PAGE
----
Ilya has not played competitive hockey outside of North America in over 10-years. He guarded his last net on International ice back in 2000-01 for Lada Togliatti.....a hockey team in the Russian Superleague. As I stated before, European ponds are different in size, and it's much more difficult to acclimate your game while transitioning from smaller rinks to larger rinks. Especially for the puck-stoppers.
One of Bryzgalov's greatest NHL attributes is his size. Even on his knees, when Ilya skates out of the crease to challenge an attack, it's his size that virtually eliminates the net behind him and forces the opposition to adapt and re-strategize on the whim. Mixed with an effective back-check from the forwards and defensemen, that chance is dismissed and turned back up ice.
The NHL rink limits how wide an attack comes into the defensive zone. And after spending over a decade defending against it from his net, Ilya Bryzgalov familiarized his style with the opposition's finite offensive contingencies.
On the KHL's ice, the lateral attack on net is still limited by the rink's width, but because the rink is wider than North American ice, Bryzgalov's lateral movement is universally challenged even more. All of a sudden Bryzgalov's greatest attribute absorbs even more responsibility and difficulty. Instead of exiting his crease to challenge the attack, Ilya must first anticipate the expansive paths taken from the opposition who do not (yet) possess the puck.
Yes, the same could be said in the NHL, but again, on a wider playing surface, this becomes more radical.
While I'm putting the opposing chance under the microscope, a wider rink also means there is plenty more room to generate a cycling game in Bryzgalov's zone. If you recall, the New Jersey Devils defeated our Flyers in the SemiFinal round last post-season because of their imperious forechecking and cycling game.
As long as a team is effective cycling the puck in their opponent's zone, they control the tempo of the match, as well as break the opposition down from a durability standpoint. Philadelphia had a plethora of problems eliminating Jersey's cycling game due to the tremendous absence of a right-handed defenseman. If the "cycling" strategy is used in the KHL -- and I don't see why it wouldn't -- then perhaps it's being used (or been used) against Bryzgalov and CSKA Moskva.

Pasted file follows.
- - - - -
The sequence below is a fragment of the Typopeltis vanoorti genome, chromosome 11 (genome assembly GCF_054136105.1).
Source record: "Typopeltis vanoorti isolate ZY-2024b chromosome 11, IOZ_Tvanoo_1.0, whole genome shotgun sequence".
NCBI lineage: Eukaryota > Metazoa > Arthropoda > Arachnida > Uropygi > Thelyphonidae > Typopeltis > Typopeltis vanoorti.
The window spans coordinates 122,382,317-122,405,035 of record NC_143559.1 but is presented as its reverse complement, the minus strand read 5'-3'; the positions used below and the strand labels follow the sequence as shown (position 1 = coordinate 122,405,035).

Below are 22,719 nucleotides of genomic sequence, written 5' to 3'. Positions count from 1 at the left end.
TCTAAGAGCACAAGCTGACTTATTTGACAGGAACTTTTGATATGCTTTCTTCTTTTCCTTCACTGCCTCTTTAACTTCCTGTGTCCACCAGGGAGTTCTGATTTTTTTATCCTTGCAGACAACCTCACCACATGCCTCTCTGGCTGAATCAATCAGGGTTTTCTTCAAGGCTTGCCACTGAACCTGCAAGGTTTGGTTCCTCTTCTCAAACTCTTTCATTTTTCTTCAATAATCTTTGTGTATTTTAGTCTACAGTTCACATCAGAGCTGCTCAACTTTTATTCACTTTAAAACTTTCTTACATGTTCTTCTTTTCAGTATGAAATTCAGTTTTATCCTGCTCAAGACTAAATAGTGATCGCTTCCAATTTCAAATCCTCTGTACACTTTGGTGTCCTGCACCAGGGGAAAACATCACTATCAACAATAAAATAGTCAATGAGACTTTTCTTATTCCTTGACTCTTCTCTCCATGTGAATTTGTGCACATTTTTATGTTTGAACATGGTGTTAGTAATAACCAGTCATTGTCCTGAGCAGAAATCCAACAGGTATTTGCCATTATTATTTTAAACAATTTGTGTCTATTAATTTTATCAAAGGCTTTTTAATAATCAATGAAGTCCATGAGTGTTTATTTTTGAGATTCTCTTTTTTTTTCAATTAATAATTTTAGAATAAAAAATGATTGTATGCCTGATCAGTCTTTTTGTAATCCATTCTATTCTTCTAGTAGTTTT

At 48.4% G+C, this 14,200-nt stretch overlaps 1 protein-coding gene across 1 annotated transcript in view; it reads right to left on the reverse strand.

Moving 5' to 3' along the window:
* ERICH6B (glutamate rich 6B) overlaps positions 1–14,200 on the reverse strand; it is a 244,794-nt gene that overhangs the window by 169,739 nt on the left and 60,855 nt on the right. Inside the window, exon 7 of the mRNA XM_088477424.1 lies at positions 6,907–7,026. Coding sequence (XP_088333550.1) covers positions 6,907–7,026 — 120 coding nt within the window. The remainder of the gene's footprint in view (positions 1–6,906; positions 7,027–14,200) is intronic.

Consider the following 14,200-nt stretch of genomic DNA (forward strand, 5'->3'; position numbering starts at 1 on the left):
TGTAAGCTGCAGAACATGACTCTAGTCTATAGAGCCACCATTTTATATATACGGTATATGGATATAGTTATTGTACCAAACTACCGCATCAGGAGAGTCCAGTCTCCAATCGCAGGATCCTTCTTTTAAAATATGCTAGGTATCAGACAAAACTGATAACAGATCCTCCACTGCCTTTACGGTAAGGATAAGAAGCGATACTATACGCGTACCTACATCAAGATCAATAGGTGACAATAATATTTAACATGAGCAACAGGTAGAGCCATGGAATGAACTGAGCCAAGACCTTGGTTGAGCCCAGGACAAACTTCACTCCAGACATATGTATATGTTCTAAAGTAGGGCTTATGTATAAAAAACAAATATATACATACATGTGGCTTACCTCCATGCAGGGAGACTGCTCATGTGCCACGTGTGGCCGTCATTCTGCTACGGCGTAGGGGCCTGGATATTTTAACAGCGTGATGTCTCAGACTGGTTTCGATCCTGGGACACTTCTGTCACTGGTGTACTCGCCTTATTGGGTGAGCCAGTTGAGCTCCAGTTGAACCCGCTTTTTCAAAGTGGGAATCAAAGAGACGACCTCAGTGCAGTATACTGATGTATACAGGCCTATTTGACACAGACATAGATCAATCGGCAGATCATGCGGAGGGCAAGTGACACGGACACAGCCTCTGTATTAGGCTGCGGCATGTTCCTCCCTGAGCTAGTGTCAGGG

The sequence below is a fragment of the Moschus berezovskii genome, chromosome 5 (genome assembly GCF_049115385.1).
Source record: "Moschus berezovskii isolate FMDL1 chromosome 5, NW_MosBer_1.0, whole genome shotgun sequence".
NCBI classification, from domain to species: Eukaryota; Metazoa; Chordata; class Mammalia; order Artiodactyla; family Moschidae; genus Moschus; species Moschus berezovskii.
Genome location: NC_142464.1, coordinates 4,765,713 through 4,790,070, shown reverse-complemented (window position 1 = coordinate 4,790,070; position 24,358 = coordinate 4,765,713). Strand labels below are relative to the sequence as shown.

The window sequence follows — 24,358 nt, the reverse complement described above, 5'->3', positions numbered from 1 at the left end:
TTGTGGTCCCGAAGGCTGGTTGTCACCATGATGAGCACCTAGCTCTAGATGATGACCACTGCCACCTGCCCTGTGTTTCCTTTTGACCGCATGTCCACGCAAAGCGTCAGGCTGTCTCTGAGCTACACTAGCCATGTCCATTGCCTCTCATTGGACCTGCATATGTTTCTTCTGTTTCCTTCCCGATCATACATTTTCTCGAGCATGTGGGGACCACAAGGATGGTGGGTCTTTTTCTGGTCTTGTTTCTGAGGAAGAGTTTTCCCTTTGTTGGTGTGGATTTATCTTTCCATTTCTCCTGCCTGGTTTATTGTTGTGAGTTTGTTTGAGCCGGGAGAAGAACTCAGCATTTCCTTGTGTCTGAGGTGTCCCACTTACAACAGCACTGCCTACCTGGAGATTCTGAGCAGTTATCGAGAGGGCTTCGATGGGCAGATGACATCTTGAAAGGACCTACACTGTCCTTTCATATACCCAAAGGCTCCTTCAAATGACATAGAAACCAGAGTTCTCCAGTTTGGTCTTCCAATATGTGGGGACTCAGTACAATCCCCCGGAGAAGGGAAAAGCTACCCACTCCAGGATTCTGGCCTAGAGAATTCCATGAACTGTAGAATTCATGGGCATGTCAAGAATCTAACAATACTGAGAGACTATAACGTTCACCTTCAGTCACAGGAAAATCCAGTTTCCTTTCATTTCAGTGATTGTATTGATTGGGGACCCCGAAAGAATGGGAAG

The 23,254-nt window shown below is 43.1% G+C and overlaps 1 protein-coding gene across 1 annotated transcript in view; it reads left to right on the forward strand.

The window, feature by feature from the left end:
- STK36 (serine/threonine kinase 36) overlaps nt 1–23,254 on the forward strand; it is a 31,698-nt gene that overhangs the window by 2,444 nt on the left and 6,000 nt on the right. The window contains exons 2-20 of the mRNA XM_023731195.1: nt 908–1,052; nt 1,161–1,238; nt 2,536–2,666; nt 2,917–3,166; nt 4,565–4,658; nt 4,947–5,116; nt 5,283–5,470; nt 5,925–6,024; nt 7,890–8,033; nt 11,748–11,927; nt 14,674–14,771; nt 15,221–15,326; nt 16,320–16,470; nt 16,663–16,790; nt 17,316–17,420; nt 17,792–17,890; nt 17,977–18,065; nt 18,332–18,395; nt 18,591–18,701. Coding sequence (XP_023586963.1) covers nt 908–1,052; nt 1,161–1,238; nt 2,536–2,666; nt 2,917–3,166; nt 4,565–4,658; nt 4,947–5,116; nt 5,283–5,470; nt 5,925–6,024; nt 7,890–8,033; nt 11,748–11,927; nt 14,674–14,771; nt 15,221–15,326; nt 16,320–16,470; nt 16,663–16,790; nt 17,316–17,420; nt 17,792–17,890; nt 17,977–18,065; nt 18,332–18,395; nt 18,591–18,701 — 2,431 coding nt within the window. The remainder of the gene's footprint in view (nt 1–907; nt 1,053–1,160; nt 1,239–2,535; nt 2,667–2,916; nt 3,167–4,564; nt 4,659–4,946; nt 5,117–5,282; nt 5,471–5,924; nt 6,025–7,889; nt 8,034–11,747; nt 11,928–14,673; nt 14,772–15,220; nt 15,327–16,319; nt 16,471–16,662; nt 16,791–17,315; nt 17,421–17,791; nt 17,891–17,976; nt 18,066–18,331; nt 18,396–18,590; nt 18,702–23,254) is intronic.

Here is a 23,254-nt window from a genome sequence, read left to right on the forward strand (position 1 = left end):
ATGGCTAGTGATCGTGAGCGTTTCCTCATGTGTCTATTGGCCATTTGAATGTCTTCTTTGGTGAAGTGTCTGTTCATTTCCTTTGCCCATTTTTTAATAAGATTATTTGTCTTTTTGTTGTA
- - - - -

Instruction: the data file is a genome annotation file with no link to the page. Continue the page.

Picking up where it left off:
Moskva employs a total of 11-blue liners. Only 3 of which are right-handed shooters. All but one defenseman (Maxim Kondratyev) on that roster have zero NHL experience, and considering the flood of NHLers who signed in the KHL, Bryz is facing a higher purebred of talent in the opposing forwards while getting help from a KHL-caliber blue line. If executed against Moskva forcefully, cycling the puck in Bryzgalov's zone has become a nightmare to his east-west flow between the pipes.
Whether Ilya's lateral movement is legitimately awful or not, the fact is....it's still being disputed from a grander scale. And considering the fetal time spent in his reestablished role on Euro ice, his poor performances could be victim to an all-inclusive spectrum of paralyzing problems.
Speaking of "problems"; We all remember the chip-fracture Bryzgalov suffered at the end of the 2011-12 regular season. Though it only cost him a few games on the injured list, the pain affected his movement in our first Playoff series versus the Pittsburgh Penguins. I am convinced that was the largest reason why we saw the lamp light up behind him more times than a disco ball.
Chip-fractures can come back to haunt an athlete as a chronic issue. Depending on where it is, the ache and pain can severely influence a player's production. Seeing how the chip-fracture was suffered in Bryzgalov's foot, the whole chronic idea is not far fetched by any stretch of the imagination.
I have absolutely no proof that says Bryz is suffering from chronic foot pain. This is all speculative from my outlook. But if this were truly the case at all, then that certainly gives Flyers fans a reason to worry about Ilya's long-term status in our net.
If one or more of our players are doing well in their Euro league, there's no reason to get overly excited (from an NHL practical sense). And the same can be said if that player(s) is doing poorly in his Euro league -- there's no reason to worry too much. I haven't accounted any emotional pressures that could be trialing Bryzgalov's performance. After all, he is a very fragile mind, and this NHL Lockout could be carrying more weight on his enthusiasm than we (the fans) expect.
Once again, I am not trying to come up with excuses for Ilya's terrible stats in the KHL. Maybe, for whatever reason, he's sincerely become an average ice hockey goalie. But that's unlikely, and everything I've listed here is more feasible....